As the world of eCommerce shifts from monolithic to composable applications, how can businesses successfully modernize their infrastructure? Discover 6 vital best practices for your eCommerce migration to composable with ease and confidence.
Business and technology leaders know that they must adapt to the rapid ongoing technological advances or risk being left behind: According to Enterprise MACHified research, 82% of C-level executives said concerns about the economy have increased the need to modernize their IT architecture and 85% recognized that it’s crucial to deliver improvements to customer experiences at speed.
At the heart of modernization is composable commerce, a component-based solution design approach that gives companies flexibility and freedom to build and run outstanding shopping experiences. By 2024, Gartner predicts the mantra for new SaaS will be “composable API-first and API-only,” relegating traditional SaaS vendors as “legacy.”
So, how can businesses migrate from legacy systems to composable? And how can they make this transition as smooth as possible? Let’s delve deeper into best practices to help you on this journey.
When is the right time to migrate to composable commerce?
It’s important to identify the signs when you’re due for an eCommerce upgrade, which may include:
Your eCommerce site has a performance lag. According to Google, 50% of users expect a site to load within two seconds and will abandon a website if it does not. If your site is slow, this is a sign that you should update to a higher-performing platform.
Your system is inflexible. If your current system prevents your business from integrating new features or performing updates smoothly, it’s time to shop for a new solution.
Lack of scalability. Given the rise in online buying, enterprises looking to ramp up their digital revenue must have an eCommerce architecture that scales to meet the needs of the business during Black Friday-like moments. This includes zero downtime and the ability to process tens of thousands of orders per minute.
Poor admin function. Working with a non-intuitive eCommerce platform can be frustrating. Poorly designed business tooling will slow your team down and result in reduced output. In such cases, migrating to an eCommerce solution with an intuitive, no-code interface such as commercetools’ business tooling, Merchant Center, will ensure maximum output and productivity.
High total costs of ownership (TCO). The cost of legacy platforms is more than a licensing fee or the cost of integrations. It’s also about upgrades, maintenance and the (often hidden) cost of technical debt. If you’re keeping track of these costs in a multi-year journey, you’ll notice that the real total costs of ownership (TCO) of your legacy platform are much higher than initially thought.
Innovation is becoming harder every day. With a monolithic platform, your developers are busy maintaining the system and fixing bugs. The platform itself is hard to customize, extend and ship releases constantly. That rigidity means brands cannot quickly adapt to new market conditions or evolving consumer expectations.
Your eCommerce migration checklist: 6 best practices
If you have decided on a composable architecture, it’s time to start your migration plan. Let’s delve deeper into best practices that will help you in this process.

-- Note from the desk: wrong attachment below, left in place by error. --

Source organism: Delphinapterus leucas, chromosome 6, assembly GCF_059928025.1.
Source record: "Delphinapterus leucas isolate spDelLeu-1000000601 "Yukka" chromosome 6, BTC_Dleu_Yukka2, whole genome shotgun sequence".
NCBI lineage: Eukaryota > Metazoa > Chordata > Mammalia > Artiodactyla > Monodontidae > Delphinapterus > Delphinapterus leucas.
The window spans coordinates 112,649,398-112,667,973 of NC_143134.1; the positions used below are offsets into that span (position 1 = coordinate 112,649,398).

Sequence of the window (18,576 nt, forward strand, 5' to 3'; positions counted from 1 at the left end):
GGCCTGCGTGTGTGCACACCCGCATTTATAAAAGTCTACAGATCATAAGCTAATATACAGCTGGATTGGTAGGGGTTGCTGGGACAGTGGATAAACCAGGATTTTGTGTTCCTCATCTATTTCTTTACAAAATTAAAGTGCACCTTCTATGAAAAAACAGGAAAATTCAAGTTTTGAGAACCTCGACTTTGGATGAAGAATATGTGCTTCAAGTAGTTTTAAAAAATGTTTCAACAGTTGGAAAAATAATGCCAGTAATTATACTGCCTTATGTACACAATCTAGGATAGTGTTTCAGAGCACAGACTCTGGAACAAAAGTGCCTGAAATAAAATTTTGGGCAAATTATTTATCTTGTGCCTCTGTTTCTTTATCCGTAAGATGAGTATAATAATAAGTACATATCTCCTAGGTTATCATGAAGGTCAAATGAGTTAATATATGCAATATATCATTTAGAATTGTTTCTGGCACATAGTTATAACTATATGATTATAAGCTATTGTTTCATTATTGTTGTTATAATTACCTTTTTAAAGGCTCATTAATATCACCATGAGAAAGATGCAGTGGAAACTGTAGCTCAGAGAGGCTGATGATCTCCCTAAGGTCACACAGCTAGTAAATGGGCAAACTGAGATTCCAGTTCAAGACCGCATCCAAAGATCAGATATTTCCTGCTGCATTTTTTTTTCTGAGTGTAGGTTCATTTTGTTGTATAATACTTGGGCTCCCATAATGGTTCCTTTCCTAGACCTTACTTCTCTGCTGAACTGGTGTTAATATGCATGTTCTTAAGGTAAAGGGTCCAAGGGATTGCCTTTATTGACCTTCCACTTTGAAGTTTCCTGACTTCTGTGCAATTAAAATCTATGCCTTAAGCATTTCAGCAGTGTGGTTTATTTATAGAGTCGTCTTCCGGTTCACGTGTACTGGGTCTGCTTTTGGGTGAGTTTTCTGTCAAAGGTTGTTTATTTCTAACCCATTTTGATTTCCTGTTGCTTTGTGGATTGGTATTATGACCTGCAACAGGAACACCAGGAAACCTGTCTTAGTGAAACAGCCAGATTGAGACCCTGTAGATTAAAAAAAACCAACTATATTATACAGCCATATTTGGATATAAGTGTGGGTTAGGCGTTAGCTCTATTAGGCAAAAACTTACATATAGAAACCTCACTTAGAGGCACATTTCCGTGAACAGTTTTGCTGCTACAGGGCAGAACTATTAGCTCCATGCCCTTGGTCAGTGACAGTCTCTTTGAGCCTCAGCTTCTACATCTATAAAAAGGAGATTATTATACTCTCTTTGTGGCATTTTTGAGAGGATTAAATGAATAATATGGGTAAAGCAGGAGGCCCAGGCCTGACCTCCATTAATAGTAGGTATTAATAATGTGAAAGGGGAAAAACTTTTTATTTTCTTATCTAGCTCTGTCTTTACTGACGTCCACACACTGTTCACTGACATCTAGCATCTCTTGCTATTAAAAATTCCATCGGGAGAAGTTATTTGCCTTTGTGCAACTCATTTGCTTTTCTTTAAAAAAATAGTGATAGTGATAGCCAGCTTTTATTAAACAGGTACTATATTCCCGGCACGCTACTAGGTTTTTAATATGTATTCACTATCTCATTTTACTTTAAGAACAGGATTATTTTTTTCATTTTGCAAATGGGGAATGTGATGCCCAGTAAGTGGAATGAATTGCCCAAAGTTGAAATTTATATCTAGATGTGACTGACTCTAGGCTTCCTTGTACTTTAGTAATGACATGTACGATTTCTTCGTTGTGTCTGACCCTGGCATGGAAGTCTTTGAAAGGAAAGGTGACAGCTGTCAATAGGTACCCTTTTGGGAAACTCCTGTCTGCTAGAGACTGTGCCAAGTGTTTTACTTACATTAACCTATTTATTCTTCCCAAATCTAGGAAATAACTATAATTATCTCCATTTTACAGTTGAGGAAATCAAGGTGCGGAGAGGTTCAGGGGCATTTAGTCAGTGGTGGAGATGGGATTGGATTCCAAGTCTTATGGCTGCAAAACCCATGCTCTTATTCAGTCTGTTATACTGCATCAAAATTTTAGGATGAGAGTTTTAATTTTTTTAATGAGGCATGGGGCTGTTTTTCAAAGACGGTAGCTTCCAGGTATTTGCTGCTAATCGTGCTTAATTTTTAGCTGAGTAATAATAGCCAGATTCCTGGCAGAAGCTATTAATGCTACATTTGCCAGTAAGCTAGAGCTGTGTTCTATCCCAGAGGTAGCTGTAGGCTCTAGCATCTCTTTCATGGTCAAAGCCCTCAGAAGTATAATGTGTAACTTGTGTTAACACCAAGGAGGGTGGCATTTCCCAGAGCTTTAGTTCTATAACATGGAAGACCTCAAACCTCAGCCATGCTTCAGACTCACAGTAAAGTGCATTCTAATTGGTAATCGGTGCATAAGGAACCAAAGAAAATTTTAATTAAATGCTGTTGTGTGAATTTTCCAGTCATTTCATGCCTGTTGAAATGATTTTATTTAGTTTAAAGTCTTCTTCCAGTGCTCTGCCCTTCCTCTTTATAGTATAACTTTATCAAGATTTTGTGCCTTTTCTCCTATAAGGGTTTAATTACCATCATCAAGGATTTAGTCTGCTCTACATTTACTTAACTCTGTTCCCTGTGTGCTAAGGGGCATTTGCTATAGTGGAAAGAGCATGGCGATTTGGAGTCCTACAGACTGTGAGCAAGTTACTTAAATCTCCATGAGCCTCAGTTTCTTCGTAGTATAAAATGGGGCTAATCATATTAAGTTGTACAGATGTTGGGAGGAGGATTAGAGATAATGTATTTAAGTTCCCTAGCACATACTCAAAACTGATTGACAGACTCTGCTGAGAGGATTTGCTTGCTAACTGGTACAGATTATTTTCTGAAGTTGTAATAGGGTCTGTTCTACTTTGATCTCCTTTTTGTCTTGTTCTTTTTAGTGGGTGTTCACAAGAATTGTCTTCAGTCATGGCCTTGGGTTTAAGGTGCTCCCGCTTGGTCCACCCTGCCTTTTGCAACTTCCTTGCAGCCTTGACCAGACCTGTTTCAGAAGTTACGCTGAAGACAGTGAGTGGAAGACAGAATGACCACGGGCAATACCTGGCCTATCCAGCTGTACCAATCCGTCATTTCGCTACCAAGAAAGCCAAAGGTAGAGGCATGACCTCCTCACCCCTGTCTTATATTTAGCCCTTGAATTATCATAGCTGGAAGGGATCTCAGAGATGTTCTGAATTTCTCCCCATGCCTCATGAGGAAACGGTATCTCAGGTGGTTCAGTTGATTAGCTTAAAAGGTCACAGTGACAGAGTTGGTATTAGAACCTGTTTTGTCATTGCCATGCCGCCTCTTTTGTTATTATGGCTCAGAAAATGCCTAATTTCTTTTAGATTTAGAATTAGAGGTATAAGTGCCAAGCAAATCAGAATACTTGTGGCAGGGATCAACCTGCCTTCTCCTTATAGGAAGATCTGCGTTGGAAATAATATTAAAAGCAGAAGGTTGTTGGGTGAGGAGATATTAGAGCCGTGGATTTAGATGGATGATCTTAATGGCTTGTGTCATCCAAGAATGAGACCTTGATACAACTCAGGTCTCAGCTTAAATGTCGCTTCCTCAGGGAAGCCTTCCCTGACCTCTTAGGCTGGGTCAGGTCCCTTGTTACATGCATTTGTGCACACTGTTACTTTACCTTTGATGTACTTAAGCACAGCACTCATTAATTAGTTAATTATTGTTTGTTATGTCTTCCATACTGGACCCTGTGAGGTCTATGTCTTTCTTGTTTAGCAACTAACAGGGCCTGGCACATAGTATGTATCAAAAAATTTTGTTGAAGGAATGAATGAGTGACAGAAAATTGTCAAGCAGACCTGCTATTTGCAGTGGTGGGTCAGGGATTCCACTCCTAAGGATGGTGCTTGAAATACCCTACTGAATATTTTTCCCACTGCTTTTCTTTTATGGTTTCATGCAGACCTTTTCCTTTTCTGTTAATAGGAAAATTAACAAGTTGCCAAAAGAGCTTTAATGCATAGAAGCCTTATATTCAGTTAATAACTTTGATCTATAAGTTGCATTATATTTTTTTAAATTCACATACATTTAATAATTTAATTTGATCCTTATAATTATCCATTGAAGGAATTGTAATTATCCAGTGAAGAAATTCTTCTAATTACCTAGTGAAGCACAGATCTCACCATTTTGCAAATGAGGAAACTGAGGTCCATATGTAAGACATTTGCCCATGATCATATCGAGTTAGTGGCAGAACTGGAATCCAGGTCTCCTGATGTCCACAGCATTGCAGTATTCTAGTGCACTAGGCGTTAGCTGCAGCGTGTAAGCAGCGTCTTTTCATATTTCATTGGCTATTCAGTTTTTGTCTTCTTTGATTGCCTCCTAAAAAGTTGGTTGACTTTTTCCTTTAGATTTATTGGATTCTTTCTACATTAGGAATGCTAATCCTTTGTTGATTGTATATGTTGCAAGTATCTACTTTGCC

Before starting any migration plans, create a clear communication strategy to ensure all the project stakeholders know what is happening and who is taking the lead. It’s vital to choose leaders for their domain experience and connection to their teams.
Prepare for your commercetools project the same way you would for any modified agile commerce project — assemble the Avengers! While the Marvel superhero team has some pretty amazing powers, I’m not sure building technology is one of them. Your Avengers are your project manager, product owner and enterprise/solution architect.
VP of Customer Success Engineering, commercetools
Here are a few steps that can help prepare your team for the migration project kickoff:
Get all stakeholders engaged. This can be through discovery sessions, pre-meetings and brainstorming get-togethers. These meetings should involve feedback from everyone in the organization.
Engage with the product owner. This is important as they will make the final decision on the end result. Challenge them to think outside the box.
Delegate duties. Form a multidisciplinary core team of in-house employees with the required knowledge and experience to be headed by a project manager. You may have to supplement this team with external experts or rely on an external agency to run your eCommerce migration project, especially if the existing team is busy.
Keep your leadership in the loop. Provide updates on your progress and milestones to your executives, as well as issues you’ve resolved. This will help increase the confidence leadership has in you and your team.
When embarking on a migration process, use this opportunity to think ambitiously and long-term. This is the time to contemplate how your business should function with the data setup and efficient processes you need to support your vision. It’s crucial to avoid duplicating quick fixes or workarounds from the previous commerce solution.
To provide an analogy, consider the process of moving houses. When transitioning to a larger house or apartment, bringing along all your possessions from the previous, smaller place is possible. However, does it make sense? Wouldn’t it be more prudent to envision your dream home and then decide which elements of the old house should be retained and which areas should be completely reimagined? For instance, you may choose to transport your old bed while opting for a brand-new kitchen with state-of-the-art appliances.